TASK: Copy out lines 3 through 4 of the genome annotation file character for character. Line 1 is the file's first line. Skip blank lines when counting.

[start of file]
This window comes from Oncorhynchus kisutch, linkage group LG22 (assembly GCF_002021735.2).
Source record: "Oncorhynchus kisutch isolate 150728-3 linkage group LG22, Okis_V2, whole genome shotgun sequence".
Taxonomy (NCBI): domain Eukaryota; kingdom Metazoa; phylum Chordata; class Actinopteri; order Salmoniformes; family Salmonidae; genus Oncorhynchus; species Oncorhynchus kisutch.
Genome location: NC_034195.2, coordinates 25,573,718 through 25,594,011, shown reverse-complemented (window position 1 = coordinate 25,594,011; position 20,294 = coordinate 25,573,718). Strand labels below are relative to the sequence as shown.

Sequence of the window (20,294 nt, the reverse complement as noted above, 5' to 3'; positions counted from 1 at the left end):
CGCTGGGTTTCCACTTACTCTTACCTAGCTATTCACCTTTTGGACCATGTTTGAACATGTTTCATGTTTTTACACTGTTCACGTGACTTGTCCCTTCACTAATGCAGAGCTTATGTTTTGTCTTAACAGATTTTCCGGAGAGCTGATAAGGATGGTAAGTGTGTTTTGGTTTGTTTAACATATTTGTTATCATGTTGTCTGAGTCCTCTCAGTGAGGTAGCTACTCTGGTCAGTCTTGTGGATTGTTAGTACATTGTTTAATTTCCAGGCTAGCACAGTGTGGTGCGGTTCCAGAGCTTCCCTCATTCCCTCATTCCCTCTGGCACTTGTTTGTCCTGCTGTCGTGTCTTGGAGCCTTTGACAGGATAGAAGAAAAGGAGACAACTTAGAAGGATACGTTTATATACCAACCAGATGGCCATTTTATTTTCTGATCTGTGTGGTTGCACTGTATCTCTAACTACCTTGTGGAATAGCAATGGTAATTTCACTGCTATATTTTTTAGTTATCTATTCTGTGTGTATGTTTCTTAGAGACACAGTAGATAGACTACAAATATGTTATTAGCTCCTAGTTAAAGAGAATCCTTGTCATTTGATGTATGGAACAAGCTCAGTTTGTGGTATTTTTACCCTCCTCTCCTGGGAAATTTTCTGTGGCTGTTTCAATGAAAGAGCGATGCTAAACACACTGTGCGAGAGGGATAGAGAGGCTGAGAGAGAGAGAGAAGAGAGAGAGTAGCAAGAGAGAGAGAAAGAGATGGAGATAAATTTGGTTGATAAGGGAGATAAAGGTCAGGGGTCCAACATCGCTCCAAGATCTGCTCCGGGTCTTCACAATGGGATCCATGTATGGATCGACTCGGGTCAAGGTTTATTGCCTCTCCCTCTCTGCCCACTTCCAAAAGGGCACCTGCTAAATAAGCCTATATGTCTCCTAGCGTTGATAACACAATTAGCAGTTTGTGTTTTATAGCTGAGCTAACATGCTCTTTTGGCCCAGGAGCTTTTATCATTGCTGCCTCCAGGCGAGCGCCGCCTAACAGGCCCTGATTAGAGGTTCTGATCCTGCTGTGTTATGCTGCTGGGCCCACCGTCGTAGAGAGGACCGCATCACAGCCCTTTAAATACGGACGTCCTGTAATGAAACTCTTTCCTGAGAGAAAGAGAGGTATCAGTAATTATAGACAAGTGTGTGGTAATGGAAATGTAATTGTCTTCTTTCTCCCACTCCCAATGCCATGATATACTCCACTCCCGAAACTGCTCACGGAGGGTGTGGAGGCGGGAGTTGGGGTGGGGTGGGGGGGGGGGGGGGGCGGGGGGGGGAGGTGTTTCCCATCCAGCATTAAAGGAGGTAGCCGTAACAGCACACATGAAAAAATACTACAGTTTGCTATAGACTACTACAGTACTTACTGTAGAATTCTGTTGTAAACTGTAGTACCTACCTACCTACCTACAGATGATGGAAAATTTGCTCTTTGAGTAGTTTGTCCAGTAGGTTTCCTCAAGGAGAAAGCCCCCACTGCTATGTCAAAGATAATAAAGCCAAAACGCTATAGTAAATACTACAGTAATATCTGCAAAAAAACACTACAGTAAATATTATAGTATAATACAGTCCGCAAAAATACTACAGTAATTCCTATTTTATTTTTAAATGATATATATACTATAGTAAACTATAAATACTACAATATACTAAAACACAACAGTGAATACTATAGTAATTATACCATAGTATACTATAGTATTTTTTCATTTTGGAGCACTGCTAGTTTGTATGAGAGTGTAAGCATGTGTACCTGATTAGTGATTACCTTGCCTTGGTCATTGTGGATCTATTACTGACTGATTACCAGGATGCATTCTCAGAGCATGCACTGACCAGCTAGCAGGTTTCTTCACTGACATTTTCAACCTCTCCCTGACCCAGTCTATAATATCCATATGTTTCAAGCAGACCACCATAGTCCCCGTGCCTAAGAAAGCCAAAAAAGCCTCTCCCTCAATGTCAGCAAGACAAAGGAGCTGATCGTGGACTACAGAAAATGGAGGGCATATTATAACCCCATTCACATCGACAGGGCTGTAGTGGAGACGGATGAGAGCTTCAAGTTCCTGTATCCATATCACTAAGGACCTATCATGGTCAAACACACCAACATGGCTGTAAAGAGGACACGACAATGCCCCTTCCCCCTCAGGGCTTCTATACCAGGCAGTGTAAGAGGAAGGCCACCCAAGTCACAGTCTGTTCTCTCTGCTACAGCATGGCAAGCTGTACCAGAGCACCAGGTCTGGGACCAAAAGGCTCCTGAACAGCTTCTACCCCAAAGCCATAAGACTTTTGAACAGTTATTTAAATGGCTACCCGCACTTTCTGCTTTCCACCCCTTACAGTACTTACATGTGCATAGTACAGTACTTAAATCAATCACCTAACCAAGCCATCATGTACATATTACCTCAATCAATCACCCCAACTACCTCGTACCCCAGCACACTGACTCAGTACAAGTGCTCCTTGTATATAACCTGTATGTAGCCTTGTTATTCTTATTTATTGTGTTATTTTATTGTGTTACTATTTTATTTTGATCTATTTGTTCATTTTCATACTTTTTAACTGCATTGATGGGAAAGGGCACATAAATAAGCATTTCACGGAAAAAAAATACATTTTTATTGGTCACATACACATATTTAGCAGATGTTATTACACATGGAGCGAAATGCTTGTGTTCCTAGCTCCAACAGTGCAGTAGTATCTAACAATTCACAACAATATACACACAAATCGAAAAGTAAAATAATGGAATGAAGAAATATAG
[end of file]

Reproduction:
Taxonomy (NCBI): domain Eukaryota; kingdom Metazoa; phylum Chordata; class Actinopteri; order Salmoniformes; family Salmonidae; genus Oncorhynchus; species Oncorhynchus kisutch.
Genome location: NC_034195.2, coordinates 25,573,718 through 25,594,011, shown reverse-complemented (window position 1 = coordinate 25,594,011; position 20,294 = coordinate 25,573,718). Strand labels below are relative to the sequence as shown.